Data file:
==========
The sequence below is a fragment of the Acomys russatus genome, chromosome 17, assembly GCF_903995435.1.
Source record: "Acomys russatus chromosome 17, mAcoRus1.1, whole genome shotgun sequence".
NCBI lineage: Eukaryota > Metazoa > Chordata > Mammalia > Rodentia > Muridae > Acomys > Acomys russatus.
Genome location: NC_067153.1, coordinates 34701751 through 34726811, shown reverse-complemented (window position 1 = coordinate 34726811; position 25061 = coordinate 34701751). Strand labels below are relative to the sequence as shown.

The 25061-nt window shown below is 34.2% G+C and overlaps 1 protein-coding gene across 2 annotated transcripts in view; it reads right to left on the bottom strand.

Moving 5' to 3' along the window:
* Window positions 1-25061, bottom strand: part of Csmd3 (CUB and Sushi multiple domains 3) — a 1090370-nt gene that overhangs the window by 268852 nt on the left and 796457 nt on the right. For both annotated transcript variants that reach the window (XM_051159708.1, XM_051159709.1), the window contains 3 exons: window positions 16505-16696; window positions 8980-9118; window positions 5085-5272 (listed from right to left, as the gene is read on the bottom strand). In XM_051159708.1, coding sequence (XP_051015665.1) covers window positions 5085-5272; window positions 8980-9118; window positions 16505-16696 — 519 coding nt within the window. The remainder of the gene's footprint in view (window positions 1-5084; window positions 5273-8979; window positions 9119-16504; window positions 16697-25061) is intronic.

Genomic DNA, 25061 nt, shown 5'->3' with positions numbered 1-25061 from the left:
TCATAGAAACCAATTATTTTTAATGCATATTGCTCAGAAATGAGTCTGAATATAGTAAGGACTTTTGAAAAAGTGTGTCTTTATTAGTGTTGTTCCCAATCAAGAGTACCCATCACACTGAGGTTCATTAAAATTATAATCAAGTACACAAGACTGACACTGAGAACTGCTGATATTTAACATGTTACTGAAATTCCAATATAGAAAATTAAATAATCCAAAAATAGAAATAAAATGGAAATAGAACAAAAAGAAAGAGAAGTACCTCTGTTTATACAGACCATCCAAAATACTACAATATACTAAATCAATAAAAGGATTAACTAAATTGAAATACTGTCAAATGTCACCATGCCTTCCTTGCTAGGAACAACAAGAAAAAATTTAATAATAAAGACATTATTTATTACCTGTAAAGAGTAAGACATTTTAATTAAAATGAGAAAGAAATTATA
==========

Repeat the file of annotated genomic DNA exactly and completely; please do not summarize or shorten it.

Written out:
The sequence below is a fragment of the Acomys russatus genome, chromosome 17, assembly GCF_903995435.1.
Source record: "Acomys russatus chromosome 17, mAcoRus1.1, whole genome shotgun sequence".
NCBI lineage: Eukaryota > Metazoa > Chordata > Mammalia > Rodentia > Muridae > Acomys > Acomys russatus.
Genome location: NC_067153.1, coordinates 34701751 through 34726811, shown reverse-complemented (window position 1 = coordinate 34726811; position 25061 = coordinate 34701751). Strand labels below are relative to the sequence as shown.

The 25061-nt window shown below is 34.2% G+C and overlaps 1 protein-coding gene across 2 annotated transcripts in view; it reads right to left on the bottom strand.

Moving 5' to 3' along the window:
* Window positions 1-25061, bottom strand: part of Csmd3 (CUB and Sushi multiple domains 3) — a 1090370-nt gene that overhangs the window by 268852 nt on the left and 796457 nt on the right. For both annotated transcript variants that reach the window (XM_051159708.1, XM_051159709.1), the window contains 3 exons: window positions 16505-16696; window positions 8980-9118; window positions 5085-5272 (listed from right to left, as the gene is read on the bottom strand). In XM_051159708.1, coding sequence (XP_051015665.1) covers window positions 5085-5272; window positions 8980-9118; window positions 16505-16696 — 519 coding nt within the window. The remainder of the gene's footprint in view (window positions 1-5084; window positions 5273-8979; window positions 9119-16504; window positions 16697-25061) is intronic.

Genomic DNA, 25061 nt, shown 5'->3' with positions numbered 1-25061 from the left:
TCATAGAAACCAATTATTTTTAATGCATATTGCTCAGAAATGAGTCTGAATATAGTAAGGACTTTTGAAAAAGTGTGTCTTTATTAGTGTTGTTCCCAATCAAGAGTACCCATCACACTGAGGTTCATTAAAATTATAATCAAGTACACAAGACTGACACTGAGAACTGCTGATATTTAACATGTTACTGAAATTCCAATATAGAAAATTAAATAATCCAAAAATAGAAATAAAATGGAAATAGAACAAAAAGAAAGAGAAGTACCTCTGTTTATACAGACCATCCAAAATACTACAATATACTAAATCAATAAAAGGATTAACTAAATTGAAATACTGTCAAATGTCACCATGCCTTCCTTGCTAGGAACAACAAGAAAAAATTTAATAATAAAGACATTATTTATTACCTGTAAAGAGTAAGACATTTTAATTAAAATGAGAAAGAAATTATA